The state is warning a Cook Inlet natural gas producer that it must drill as promised or risk losing its field, after the company blamed the state's scaled-back tax-credit payments for upsetting its plans.
Furie Operating Alaska in recent years has failed to meet its drilling commitments at the Kitchen Lights Unit, said Andy Mack, natural resources commissioner, in a Dec. 26 default notice.
The company's operation there "reflects a history of committing to drilling activities, but then delaying or changing those work commitments," Mack said.
Mack gives Furie until the end of 2018 to reverse the default notice by readying one well for production and drilling and testing a second well. If that doesn't happen, the state can take steps to terminate the unit.
Furie representatives could not be reached for comment Thursday. The company can appeal.
Furie has completed two producing wells at the unit. But it told state officials in October it was unable to pursue additional drilling as planned because the state had reduced tax-credit payments.
The state government, slammed with a giant deficit brought on by low oil prices, has in recent years paid oil and gas operators the bare annual minimum allowed under the tax credit program.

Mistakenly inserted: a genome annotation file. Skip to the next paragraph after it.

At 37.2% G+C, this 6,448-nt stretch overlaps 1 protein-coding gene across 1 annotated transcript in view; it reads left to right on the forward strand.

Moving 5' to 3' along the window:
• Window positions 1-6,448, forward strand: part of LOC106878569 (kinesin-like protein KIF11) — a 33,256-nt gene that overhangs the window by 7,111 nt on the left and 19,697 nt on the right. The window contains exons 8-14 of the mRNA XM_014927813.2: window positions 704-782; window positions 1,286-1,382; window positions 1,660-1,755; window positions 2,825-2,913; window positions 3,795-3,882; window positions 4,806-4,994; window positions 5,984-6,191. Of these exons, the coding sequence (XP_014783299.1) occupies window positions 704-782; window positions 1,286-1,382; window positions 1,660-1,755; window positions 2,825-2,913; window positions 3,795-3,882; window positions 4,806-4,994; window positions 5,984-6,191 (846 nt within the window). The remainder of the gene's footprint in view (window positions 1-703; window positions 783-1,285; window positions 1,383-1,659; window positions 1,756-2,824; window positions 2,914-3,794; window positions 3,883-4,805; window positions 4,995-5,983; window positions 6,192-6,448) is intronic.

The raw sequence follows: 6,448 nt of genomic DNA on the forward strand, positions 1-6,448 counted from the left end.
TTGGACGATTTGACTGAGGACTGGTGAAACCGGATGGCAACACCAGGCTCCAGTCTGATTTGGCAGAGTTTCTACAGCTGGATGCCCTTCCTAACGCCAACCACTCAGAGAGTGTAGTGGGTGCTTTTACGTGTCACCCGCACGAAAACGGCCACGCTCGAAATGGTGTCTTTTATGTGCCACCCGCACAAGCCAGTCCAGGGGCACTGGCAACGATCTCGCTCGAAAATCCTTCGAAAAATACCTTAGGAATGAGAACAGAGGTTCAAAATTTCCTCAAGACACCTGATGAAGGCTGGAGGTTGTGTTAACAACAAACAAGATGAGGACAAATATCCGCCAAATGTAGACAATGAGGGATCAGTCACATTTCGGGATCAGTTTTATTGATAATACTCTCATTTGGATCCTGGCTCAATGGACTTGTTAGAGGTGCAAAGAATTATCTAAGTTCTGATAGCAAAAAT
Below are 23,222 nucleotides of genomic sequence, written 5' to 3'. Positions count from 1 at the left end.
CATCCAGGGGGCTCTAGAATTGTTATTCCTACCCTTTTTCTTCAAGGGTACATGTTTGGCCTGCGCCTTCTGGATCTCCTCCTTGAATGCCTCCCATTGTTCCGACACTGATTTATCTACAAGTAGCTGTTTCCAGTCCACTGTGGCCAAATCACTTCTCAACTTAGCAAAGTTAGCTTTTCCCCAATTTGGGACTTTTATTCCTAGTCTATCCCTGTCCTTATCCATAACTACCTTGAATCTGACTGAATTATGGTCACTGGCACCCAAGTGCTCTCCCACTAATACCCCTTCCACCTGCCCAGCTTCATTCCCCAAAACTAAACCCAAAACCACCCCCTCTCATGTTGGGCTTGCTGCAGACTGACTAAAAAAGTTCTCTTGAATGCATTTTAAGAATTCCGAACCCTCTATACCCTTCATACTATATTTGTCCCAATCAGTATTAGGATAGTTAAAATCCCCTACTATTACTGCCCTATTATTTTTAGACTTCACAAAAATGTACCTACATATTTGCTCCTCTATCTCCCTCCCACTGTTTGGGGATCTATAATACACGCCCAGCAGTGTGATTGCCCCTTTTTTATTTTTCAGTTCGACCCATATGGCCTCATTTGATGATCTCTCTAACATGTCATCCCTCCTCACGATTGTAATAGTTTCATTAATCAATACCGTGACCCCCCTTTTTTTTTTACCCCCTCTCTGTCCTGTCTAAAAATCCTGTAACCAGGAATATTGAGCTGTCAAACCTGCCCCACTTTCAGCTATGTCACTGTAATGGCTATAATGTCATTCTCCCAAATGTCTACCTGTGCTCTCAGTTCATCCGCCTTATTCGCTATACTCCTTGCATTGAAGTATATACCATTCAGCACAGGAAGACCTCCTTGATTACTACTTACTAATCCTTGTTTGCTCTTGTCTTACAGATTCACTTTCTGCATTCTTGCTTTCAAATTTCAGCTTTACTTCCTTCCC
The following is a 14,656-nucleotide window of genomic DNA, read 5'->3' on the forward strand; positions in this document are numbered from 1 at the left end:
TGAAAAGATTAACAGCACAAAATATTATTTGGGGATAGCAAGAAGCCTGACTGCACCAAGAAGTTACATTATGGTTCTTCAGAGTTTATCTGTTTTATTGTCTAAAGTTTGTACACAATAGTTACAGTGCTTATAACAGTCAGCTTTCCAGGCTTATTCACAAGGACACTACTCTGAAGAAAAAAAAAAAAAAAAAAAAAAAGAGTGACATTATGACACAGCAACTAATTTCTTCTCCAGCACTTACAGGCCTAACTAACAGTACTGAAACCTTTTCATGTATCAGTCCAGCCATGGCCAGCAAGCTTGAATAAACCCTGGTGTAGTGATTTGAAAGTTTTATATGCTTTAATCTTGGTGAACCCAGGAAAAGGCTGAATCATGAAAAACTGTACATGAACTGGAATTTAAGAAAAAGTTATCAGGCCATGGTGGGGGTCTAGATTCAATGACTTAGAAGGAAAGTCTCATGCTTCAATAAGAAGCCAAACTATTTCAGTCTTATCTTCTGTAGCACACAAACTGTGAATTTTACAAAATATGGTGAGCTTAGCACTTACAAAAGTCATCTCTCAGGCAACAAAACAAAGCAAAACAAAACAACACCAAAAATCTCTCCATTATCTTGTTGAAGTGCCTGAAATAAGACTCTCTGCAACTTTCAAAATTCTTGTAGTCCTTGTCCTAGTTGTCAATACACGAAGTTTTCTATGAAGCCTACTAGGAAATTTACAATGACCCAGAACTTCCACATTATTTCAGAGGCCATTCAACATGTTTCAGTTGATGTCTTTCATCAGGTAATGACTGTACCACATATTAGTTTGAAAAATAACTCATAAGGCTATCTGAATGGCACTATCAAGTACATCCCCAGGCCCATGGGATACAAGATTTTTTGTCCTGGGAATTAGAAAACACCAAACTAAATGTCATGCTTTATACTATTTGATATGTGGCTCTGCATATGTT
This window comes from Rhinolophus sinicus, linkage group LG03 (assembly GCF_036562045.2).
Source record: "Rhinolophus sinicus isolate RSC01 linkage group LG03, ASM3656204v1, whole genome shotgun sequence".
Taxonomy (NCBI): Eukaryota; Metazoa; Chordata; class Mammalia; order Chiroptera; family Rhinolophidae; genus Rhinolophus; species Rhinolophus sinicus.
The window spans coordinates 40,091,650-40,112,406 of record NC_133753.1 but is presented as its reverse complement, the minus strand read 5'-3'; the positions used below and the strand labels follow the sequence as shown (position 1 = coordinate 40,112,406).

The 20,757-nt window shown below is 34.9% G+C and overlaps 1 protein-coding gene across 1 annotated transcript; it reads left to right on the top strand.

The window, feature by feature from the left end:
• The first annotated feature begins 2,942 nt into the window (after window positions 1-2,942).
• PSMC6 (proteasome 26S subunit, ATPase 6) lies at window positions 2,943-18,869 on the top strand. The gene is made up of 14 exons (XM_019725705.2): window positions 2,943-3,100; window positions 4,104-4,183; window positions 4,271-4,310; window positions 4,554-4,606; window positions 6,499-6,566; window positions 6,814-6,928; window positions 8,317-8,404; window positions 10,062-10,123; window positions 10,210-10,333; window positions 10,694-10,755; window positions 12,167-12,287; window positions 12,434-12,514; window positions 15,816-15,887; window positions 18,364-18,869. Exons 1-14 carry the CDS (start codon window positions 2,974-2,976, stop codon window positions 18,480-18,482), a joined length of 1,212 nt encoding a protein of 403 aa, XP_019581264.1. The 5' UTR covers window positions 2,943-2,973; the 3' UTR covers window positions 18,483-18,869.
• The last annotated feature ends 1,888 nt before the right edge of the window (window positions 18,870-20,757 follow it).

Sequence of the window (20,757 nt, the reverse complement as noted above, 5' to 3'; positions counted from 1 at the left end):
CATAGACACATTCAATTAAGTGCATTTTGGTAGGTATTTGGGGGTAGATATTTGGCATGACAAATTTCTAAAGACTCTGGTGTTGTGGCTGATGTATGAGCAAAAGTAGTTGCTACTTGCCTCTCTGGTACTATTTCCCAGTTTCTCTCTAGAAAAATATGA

Furie said in October it has spent hundreds of millions of dollars developing Kitchen Lights. It said the state had not paid the industry $390 million in tax credits, hurting Furie and other small companies that expected "meaningful" payments to support operations.
Mark Wiggin, deputy commissioner of natural resources, said the state has no interest in defaulting units and will take many steps to avoid a unit termination.
But Furie needs to meet its obligations, he said.
Many companies in Alaska face challenges, including low oil prices, high operational costs and limited tax-credit payments, he said.
"We don't deny there are some wells producing (at Kitchen Lights), but they need to execute their plan of development," Wiggin said.
Furie produces natural gas at the Julius R platform, installed in 2015 in upper Cook Inlet. It has lined up gas supply contracts with utilities in the region, including Enstar, the largest natural gas utility in Alaska.
Furie's gas delivery to Enstar is set to begin in April under a three-year contract. Furie is expected to provide 20 percent of Enstar's gas supply. The gas utility serves about 140,000 customers in Southcentral Alaska.
Daniel Dieckgraeff, Enstar's rates and regulatory affairs director, said in a Sept. 25 letter to state regulators that Furie has missed deadlines for having three wells ready for production, as required in a gas-sales agreement.
But Dieckgraeff, noting Furie's two producing wells, said Enstar is "reasonably certain" a third well will be in production for the winter starting later this year.
Lindsay Hobson, Enstar's communications manager, said Thursday the utility has "every confidence Furie will perform under the contract."
If not, Enstar has a contingency plan in place and there will be no disruption in customer service, she said.
"There will be gas," Hobson said.